April 8.
north of St. Augustine. The territory was claimed for Spain. Ponce remained for many weeks to investigate the coast which he had discovered; though the currents of the gulf-stream, and the islands, between which the channel was yet unknown, threatened shipwreck. He doubled Cape Florida; he sailed among the group which he named Tortugas; and, despairing of entire success, he returned to Porto Rico, leaving a trusty follower to continue the research. The Indians had every where displayed determined hostility. Ponce de Leon remained an old man; but Spanish commerce acquired a new channel through the Gulf of Florida, and Spain a new province, which imagination could esteem immeasurably rich, since its interior was unknown. [34]

The government of Florida was the reward which

Chap. II.} 1513.
Ponce received from the king of Spain; but the dignity was accompanied with the onerous condition, that he should colonize the country which he was appointed to rule. Preparations in Spain, and an expedition against
1514 to 1520.
the Caribbee Indians, delayed his return to Florida. When, after a long interval, he proceeded with two
ships to take possession of his province and select a site for a colony, his company was attacked by the Indians with implacable fury. Many Spaniards were killed; the survivors were forced to hurry to their ships; Ponce de Leon himself, mortally wounded by an arrow, returned to Cuba to die. So ended the adventurer, who had coveted immeasurable wealth, and had hoped for perpetual youth. The discoverer of Florida had desired immortality on earth, and gained its shadow.3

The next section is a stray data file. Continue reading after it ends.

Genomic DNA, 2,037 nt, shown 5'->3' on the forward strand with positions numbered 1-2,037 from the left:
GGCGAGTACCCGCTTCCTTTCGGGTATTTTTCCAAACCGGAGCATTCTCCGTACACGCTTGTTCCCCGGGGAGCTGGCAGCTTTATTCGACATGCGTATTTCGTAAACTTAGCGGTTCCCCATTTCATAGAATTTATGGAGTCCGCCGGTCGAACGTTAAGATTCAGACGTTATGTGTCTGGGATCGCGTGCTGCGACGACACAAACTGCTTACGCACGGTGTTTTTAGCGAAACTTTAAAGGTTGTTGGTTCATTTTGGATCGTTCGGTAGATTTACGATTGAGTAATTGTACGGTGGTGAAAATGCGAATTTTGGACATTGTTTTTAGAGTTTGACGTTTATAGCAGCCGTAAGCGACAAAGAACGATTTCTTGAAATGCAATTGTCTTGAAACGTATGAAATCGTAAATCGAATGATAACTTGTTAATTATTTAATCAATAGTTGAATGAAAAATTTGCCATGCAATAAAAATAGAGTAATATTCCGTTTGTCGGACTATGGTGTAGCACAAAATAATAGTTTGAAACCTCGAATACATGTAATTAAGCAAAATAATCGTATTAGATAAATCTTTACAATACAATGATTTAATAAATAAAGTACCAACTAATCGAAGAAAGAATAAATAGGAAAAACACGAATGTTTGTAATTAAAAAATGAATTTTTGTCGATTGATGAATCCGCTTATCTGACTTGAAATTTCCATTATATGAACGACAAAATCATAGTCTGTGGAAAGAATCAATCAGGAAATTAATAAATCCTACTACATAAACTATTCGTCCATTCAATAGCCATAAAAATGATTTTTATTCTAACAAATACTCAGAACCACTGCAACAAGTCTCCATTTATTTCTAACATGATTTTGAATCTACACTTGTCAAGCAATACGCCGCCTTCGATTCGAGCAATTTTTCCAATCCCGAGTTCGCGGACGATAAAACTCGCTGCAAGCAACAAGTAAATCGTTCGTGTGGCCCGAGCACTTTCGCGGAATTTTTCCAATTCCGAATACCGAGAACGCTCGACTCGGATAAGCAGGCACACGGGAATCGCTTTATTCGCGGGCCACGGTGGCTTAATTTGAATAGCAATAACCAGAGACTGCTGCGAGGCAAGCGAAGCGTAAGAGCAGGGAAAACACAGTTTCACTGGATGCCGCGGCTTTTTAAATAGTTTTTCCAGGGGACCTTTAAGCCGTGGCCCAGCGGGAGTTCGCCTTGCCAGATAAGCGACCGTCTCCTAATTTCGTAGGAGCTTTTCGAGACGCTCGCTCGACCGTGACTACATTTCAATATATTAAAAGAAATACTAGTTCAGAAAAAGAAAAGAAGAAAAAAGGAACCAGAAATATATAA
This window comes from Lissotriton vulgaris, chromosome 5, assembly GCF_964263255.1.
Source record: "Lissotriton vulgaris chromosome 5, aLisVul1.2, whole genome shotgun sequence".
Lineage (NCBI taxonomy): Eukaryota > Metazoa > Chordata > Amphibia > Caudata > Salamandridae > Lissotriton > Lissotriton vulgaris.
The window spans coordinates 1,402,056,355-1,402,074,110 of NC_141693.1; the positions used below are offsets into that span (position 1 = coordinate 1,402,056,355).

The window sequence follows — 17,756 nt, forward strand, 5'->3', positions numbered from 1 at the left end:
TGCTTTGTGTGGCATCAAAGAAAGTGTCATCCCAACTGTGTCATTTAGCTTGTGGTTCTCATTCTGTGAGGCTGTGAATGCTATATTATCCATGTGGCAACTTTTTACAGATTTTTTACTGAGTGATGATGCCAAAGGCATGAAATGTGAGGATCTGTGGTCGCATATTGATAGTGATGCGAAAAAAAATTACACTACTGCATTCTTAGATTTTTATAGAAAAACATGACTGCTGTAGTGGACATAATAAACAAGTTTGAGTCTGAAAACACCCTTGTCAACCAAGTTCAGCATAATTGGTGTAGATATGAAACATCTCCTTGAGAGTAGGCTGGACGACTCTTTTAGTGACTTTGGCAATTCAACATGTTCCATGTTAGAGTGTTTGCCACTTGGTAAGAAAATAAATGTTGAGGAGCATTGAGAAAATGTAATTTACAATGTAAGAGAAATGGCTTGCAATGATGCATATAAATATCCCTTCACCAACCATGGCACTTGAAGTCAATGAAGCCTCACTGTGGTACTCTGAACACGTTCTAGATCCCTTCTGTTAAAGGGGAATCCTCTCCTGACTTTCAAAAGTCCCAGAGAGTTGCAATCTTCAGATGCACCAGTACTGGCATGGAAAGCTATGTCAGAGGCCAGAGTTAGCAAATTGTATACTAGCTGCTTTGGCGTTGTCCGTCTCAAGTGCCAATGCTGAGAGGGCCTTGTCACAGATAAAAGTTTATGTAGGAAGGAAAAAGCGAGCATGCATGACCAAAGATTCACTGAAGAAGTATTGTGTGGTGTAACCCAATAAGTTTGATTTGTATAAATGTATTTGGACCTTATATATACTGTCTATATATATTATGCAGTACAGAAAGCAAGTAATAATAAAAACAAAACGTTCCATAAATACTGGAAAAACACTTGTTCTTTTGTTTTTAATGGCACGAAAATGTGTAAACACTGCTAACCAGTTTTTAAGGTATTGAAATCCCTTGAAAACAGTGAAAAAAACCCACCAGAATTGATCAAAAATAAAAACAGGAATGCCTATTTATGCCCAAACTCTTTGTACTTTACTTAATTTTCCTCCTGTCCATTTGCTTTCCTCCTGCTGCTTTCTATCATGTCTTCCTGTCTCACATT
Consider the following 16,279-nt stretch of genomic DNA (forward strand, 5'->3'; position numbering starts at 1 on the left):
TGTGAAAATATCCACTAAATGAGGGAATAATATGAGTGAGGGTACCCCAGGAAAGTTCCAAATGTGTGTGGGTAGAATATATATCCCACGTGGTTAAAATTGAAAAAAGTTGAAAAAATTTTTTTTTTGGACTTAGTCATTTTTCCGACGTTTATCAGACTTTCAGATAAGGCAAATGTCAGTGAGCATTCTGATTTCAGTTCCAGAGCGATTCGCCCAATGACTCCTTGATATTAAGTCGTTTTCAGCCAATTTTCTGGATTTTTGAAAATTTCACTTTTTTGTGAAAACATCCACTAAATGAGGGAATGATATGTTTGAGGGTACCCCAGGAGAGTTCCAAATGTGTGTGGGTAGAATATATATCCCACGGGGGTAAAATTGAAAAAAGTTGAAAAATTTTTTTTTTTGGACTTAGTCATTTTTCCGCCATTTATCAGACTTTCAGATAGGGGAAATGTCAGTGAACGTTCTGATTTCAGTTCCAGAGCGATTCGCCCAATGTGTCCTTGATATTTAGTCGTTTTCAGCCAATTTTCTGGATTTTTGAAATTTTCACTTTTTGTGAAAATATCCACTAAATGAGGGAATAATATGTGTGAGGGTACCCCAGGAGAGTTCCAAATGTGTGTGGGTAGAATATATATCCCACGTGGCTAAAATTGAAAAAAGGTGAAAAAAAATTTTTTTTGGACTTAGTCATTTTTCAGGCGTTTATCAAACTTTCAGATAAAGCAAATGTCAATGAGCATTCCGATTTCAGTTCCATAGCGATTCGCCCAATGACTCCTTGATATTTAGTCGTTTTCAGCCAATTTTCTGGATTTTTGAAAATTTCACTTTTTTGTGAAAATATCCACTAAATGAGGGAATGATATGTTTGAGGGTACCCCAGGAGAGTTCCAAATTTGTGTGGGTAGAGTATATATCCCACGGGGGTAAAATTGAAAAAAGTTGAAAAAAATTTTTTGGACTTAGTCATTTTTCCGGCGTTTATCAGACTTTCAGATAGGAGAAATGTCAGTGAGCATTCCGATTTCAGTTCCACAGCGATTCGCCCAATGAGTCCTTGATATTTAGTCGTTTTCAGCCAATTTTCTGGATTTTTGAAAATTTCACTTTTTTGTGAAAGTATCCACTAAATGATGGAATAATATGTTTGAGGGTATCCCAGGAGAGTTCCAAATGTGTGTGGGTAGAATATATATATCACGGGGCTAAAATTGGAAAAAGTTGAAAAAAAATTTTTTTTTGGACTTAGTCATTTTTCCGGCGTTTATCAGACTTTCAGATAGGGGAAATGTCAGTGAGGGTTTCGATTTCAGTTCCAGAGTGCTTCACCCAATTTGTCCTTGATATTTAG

Meantime, commerce may have discovered a path to

Florida; and Diego Miruelo, a careless sea-captain, sailing from Havana, is said to have approached the coast, and trafficked with the natives. He could not tell distinctly in what harbor he had anchored; he brought home specimens of gold, obtained in exchange for toys; and his report swelled the rumors, already credited, of the wealth of the country. Florida had at once obtained a governor; it now constituted a part of a bishopric.4

The expedition of Francisco Fernandez, of Cordova,

leaving the port of Havana, and sailing west by south, [35] discovered in 1517 the province of Yucatan and the
Chap. II} 1517.
Bay of Campeachy. He then turned his prow to the north; but, at a place where he had landed for supplies of water, his company was suddenly assailed, and he himself mortally wounded.

In 1518, the pilot whom Fernandez had employed

conducted another squadron to the same shores; and Grijalva, the commander of the fleet, explored the coast from Yucatan towards Panuco. The masses of gold which he brought back, the rumors of the empire of Montezuma, its magnificence and its extent, heedlessly confirmed by the costly presents of the unsuspecting natives, were sufficient to inflame the coldest imagination, and excited the enterprise of Cortes. The voyage did not reach beyond the bounds of Mexico.

At that time